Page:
The Ontario Genealogical Society acts as the voice of Ontario genealogists on issues that could impact the ability of genealogists to find their families and preserve and share our common heritage. The following are some of the issues OGS feels strongly about, and the work we are doing.
Please consider getting involved and adding your voice to the chorus.
Library and Archives Canada (LAC)
Cuts announced by Library and Archives Canada (LAC) will affect the ability of LAC to provide a high level of service to researchers and will affect the public's ability to access records housed at LAC. The Ex Libris Association has produced a description of these changes and explanations of how researchers are impacted by them.
Additionally, LAC has announced cuts to programs that support archives throughout Canada, which will affect the ability of these organizations to continue to make Canada 's documentary history accessible. Read more.
Inactive and Unregistered Cemeteries
Bill 126, Inactive Cemeteries Protection Act, 2010, died due to the Legislature being prorogued on the 1st June. So, unfortunately, the impressive amount of work that done to promote the passage of this bill came to an end. Mr. Brownell, who introduced the Bill, did not run for office in the 2011 provincial election. We will have to see if we can find another champion in the legislature to work in our stead with the current government.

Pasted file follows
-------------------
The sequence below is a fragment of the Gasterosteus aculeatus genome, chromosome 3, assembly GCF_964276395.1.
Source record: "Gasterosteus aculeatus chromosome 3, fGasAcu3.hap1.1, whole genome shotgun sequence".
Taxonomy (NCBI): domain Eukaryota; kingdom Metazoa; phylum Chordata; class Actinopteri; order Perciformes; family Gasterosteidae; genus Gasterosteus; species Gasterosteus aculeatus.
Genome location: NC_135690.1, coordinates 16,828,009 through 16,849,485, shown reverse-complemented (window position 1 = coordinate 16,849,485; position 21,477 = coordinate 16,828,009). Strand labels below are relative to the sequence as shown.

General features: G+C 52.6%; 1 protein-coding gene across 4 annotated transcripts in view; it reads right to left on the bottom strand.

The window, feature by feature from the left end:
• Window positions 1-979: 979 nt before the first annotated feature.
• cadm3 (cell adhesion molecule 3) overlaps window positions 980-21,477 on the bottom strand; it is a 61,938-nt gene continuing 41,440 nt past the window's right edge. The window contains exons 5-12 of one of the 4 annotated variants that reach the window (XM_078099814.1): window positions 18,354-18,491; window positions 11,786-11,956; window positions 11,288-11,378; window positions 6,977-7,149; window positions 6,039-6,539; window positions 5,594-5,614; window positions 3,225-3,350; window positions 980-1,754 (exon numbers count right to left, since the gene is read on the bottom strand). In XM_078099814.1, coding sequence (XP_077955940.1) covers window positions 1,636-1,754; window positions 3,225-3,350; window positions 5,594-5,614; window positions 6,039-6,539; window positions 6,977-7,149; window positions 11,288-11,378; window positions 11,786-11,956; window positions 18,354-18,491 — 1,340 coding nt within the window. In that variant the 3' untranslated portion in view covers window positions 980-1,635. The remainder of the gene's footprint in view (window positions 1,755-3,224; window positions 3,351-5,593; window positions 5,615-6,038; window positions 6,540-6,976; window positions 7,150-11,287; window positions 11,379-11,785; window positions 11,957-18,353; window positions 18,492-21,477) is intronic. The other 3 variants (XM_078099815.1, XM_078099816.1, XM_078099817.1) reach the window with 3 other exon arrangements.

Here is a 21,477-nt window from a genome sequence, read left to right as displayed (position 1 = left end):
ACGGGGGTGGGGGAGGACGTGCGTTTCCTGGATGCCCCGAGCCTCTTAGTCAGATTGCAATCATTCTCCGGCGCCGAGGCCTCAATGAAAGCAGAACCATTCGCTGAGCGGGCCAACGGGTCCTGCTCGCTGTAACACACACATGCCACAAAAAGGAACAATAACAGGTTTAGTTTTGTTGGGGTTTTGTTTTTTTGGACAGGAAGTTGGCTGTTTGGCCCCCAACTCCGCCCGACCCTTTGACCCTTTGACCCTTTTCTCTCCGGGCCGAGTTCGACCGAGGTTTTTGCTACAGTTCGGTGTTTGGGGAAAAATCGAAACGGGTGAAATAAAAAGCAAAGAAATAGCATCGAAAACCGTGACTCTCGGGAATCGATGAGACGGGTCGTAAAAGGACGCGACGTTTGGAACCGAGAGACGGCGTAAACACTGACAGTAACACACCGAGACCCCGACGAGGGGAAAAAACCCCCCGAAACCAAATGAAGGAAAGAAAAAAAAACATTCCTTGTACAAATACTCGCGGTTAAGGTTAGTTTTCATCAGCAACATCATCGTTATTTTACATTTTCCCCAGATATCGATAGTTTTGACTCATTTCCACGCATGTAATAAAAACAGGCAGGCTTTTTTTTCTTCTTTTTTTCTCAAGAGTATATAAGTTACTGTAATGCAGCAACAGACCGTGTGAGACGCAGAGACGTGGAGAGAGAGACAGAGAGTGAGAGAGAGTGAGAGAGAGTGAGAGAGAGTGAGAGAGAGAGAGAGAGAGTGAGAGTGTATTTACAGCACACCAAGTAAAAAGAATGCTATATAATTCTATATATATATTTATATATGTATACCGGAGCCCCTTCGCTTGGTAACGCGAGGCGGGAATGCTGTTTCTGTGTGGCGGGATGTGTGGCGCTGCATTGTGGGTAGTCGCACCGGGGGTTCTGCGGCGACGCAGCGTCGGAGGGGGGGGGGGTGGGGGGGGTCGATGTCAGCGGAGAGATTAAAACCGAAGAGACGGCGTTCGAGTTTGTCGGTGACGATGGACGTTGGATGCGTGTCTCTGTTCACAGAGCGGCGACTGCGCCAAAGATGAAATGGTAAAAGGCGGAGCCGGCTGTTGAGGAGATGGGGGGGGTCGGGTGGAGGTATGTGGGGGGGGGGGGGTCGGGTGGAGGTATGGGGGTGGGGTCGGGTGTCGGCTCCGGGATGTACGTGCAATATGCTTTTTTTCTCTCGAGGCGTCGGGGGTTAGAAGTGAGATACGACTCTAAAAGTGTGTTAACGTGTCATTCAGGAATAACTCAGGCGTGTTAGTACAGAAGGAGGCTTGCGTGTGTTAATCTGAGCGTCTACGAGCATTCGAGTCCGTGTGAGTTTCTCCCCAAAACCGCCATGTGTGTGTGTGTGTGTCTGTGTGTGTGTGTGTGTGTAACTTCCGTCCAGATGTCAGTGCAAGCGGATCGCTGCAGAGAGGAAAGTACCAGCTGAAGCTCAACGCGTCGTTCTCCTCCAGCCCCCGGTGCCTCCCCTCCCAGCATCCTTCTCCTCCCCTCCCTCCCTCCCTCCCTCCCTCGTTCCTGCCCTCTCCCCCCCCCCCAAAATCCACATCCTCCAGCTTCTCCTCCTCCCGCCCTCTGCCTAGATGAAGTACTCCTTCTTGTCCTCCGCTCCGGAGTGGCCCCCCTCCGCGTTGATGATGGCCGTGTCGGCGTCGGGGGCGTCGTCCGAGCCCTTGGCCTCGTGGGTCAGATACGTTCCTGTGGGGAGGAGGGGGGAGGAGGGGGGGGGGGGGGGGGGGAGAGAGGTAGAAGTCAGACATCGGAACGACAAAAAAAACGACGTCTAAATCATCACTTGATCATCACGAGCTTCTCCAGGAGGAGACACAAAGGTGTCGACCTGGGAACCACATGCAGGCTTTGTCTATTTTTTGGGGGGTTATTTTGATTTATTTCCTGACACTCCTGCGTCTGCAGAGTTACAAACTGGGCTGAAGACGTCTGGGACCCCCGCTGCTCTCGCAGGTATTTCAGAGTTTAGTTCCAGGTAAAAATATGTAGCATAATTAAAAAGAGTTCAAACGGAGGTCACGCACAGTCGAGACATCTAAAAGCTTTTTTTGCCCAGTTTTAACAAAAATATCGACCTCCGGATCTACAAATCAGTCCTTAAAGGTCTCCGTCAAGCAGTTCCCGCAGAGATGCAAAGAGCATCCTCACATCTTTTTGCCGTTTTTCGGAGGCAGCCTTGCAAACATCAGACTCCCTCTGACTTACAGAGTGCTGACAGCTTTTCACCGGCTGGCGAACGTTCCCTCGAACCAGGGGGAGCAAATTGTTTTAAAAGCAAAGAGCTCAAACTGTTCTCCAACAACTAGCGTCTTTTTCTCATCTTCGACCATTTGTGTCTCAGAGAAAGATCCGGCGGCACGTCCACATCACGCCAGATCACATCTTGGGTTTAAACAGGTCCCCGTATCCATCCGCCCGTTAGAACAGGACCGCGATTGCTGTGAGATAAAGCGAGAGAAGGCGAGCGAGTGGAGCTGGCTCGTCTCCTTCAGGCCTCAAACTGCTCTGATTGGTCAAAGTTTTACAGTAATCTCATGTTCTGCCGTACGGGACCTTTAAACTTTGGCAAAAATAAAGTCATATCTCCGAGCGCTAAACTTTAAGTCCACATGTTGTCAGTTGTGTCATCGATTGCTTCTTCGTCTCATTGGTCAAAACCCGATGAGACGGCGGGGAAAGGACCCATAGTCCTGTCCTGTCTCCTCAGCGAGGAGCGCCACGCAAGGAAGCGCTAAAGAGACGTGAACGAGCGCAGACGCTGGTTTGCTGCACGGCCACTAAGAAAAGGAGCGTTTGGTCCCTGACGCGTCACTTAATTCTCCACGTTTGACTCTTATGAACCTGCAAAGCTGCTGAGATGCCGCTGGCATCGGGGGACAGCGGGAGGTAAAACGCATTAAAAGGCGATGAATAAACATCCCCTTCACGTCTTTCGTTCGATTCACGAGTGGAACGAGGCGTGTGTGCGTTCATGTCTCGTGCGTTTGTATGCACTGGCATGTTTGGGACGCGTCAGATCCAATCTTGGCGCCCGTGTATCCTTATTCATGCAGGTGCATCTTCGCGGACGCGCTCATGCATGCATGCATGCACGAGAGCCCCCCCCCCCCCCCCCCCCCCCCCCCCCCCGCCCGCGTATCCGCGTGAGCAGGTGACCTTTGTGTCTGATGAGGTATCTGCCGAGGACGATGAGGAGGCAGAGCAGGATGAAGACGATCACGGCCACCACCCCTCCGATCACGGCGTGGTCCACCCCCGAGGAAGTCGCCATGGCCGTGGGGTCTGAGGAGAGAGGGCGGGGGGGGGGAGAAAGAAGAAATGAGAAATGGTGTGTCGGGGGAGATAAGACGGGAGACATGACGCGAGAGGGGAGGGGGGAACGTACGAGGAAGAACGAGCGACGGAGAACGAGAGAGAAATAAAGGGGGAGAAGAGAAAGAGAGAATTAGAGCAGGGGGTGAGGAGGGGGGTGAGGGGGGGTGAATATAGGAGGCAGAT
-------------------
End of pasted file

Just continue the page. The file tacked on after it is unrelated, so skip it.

Read the OGS Position Paper on Cemeteries. Find out about Unregistered Cemeteries.
Census and Census Records
Read the OGS Position Paper on the Census and Census Records.
Print on Demand
Read the OGS Position Paper on Print on Demand and the Cataloguing in Publication (CIP) Program.
War of 1812 Battle Honours
The Ontario Genealogical Society supports the group Honour Our War of 1812 Heroes in their fight to secure recognition for the military units which fought to protect Canada during the War of 1812 and to allow modern Canadian units to link their histories to these War of 1812 units who fought in a war that helped shape what would later become the nation of Canada.